More extraordinary than Ervin’s sense of humor is his uncompromising belief in the Constitution as a basis of government. A “strict constructionist,” presumably after Mr. Nixon’s heart, he has phrased his passionate Constitutionalism in resounding measures that owe much to Shakespeare and the Bible, but surely as much to the great jurists of Anglo-American common law.

“I don’t think we have any such thing as royalty or nobility that exempts them,” says Ervin of the White House, and one realizes how much the issues of the American Revolution are living ones to him and not eighth-grade clichés. He has been a consistent and eloquent enemy of such ominous inspirations as no-knock laws and military surveillance of civilians.

Ervin is a States’ Rights man on Constitutional grounds. Ironically, he is vilified by rightists who just a year ago were complacent “strict constructionists”: Jim Fuller of the Charlotte (N.C.) Observer reports his newspaper gets calls at all hours of the day and night, some from as far away as Houston, demanding that “that fat, senile old man” lay off the President. “The most common threat,” Fuller says, “is castration.” Ervin doesn’t look worried.

Maybe you’ll remember reading or hearing these words in that ol’ Southern Good Ol’ boy drawl.

We are beginning these hearings today in an atmosphere of utmost gravity. The questions, that have been raised in the wake of the June 17th break-in, strike at the very undergirding of our democracy. If the many allegations made to this date are true, then the burglars who broke into the headquarters of the Democratic National Committee at the Watergate were in effect breaking into the home of every citizen of the United States.

If these allegations prove to be true, what they were seeking to steal was not the jewels, money or other property of American citizens, but something much more valuable—their most precious heritage, the right to vote in a free election. Since that day, a mood of incredulity has prevailed among our populace, and it is the constitutional duty of this committee to allay the fears being expressed by the citizenry, and to establish the factual bases upon which these fears have been founded.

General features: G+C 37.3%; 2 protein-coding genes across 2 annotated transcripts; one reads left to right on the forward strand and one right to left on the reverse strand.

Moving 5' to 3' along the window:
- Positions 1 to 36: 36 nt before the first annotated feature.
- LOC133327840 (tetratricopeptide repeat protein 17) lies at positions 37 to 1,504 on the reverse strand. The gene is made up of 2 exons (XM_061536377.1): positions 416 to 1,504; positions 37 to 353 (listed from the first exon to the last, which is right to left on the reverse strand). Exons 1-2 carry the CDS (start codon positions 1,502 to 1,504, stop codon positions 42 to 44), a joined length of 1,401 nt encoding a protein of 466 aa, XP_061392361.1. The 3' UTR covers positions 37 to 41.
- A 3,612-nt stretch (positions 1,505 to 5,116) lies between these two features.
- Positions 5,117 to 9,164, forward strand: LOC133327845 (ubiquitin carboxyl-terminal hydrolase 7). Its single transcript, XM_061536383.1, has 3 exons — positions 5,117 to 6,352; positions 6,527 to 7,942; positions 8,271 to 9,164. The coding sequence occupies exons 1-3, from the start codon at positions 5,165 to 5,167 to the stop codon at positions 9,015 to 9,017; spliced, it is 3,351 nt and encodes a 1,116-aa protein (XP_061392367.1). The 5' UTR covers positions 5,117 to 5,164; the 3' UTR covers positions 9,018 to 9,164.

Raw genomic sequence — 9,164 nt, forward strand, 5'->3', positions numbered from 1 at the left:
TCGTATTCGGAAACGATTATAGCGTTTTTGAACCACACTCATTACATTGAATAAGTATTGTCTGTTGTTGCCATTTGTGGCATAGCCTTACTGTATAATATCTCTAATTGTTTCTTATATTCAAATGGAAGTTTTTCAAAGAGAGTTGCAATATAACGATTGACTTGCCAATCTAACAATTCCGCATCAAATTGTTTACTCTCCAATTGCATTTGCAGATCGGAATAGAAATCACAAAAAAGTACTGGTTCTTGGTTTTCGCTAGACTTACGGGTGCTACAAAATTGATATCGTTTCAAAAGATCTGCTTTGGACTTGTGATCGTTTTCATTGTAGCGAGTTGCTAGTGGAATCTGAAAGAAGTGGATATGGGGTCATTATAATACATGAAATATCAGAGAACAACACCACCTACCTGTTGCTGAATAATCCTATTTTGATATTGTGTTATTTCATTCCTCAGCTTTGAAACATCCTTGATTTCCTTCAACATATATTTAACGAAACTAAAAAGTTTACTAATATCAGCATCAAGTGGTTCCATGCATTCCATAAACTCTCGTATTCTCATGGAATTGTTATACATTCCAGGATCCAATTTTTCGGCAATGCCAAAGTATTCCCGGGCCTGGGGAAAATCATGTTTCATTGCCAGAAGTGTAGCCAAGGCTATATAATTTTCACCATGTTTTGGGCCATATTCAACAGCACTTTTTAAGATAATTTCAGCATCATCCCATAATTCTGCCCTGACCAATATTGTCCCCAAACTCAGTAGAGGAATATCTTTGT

The Founding Fathers, having participated in the struggle against arbitrary power, comprehended some eternal truths respecting men and government. They knew that those who are entrusted with power are susceptible to the disease of tyrants, which George Washington rightly described as “love of power and the proneness to abuse it.” For that reason, they realized that the power of public officers should be defined by laws which they, as well as the people, are obligated to obey.

The Constitution, later adopted amendments and, more specifically, statutory law provide that the electoral processes shall be conducted by the people, outside the confines of the formal branches of government, and through a political process that must operate under the strictures of law and ethical guidelines, but independent of the overwhelming power of the government itself. Only then can we be sure that each electoral process cannot be made to serve as the mere handmaiden of a particular Administration in power.

The accusations that have been leveled and the evidence of wrongdoing that has surfaced has cast a black cloud of distrust over our entire society. Our citizens do not know whom to believe, and many of them have concluded that all the processes of government have become so compromised that honest governance has been rendered impossible. We believe that the health, if not the survival, of our social structure and of our form of government requires the most candid and public investigation of all the evidence…. As the elected representatives of the people, we would be derelict in our duty to them if we failed to pursue our mission expeditiously, fully, and with the utmost fairness. The nation and history itself are watching us. We cannot fail our mission.

Preach it sir!  Here’s to a system that values truth, justice and the rule of law.  May it totally crush this Administration under the heels of history.

What’s on your reading and blogging list today?c